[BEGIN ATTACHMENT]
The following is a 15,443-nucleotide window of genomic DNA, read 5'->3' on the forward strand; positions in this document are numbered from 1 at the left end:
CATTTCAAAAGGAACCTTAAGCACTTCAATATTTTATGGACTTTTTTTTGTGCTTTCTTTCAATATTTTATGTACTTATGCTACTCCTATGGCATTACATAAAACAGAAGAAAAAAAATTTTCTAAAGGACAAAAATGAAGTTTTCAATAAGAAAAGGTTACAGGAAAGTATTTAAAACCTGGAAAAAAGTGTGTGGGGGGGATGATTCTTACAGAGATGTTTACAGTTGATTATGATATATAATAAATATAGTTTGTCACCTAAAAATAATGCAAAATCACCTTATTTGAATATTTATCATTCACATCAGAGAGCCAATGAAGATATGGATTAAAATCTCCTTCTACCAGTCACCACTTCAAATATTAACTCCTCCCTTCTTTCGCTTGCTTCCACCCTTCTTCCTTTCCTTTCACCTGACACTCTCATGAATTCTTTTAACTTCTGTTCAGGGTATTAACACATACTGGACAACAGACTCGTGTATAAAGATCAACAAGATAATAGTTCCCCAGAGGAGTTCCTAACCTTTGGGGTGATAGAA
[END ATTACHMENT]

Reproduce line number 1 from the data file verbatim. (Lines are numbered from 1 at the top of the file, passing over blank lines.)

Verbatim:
The following is a 15,443-nucleotide window of genomic DNA, read 5'->3' on the forward strand; positions in this document are numbered from 1 at the left end: